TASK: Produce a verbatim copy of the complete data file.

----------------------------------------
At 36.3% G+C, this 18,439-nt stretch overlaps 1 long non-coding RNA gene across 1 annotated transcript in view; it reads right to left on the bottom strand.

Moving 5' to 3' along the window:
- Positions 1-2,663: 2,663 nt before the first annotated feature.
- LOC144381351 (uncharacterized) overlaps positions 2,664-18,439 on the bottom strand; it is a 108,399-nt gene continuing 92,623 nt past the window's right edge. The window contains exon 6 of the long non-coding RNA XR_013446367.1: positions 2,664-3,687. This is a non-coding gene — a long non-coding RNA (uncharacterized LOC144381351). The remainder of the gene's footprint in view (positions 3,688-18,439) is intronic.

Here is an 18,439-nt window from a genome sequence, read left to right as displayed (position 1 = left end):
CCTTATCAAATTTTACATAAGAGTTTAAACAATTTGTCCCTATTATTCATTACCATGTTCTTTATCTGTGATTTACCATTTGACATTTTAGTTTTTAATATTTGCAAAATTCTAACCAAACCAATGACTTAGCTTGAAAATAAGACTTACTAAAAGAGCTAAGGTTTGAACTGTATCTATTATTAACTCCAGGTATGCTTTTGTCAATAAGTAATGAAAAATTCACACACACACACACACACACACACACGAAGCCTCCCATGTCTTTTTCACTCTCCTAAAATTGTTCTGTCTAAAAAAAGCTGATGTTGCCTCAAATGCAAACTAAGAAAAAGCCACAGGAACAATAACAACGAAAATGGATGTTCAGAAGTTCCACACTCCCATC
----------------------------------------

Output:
At 36.3% G+C, this 18,439-nt stretch overlaps 1 long non-coding RNA gene across 1 annotated transcript in view; it reads right to left on the bottom strand.

Moving 5' to 3' along the window:
- Positions 1-2,663: 2,663 nt before the first annotated feature.
- LOC144381351 (uncharacterized) overlaps positions 2,664-18,439 on the bottom strand; it is a 108,399-nt gene continuing 92,623 nt past the window's right edge. The window contains exon 6 of the long non-coding RNA XR_013446367.1: positions 2,664-3,687. This is a non-coding gene — a long non-coding RNA (uncharacterized LOC144381351). The remainder of the gene's footprint in view (positions 3,688-18,439) is intronic.

Here is an 18,439-nt window from a genome sequence, read left to right as displayed (position 1 = left end):
CCTTATCAAATTTTACATAAGAGTTTAAACAATTTGTCCCTATTATTCATTACCATGTTCTTTATCTGTGATTTACCATTTGACATTTTAGTTTTTAATATTTGCAAAATTCTAACCAAACCAATGACTTAGCTTGAAAATAAGACTTACTAAAAGAGCTAAGGTTTGAACTGTATCTATTATTAACTCCAGGTATGCTTTTGTCAATAAGTAATGAAAAATTCACACACACACACACACACACACACACGAAGCCTCCCATGTCTTTTTCACTCTCCTAAAATTGTTCTGTCTAAAAAAAGCTGATGTTGCCTCAAATGCAAACTAAGAAAAAGCCACAGGAACAATAACAACGAAAATGGATGTTCAGAAGTTCCACACTCCCATC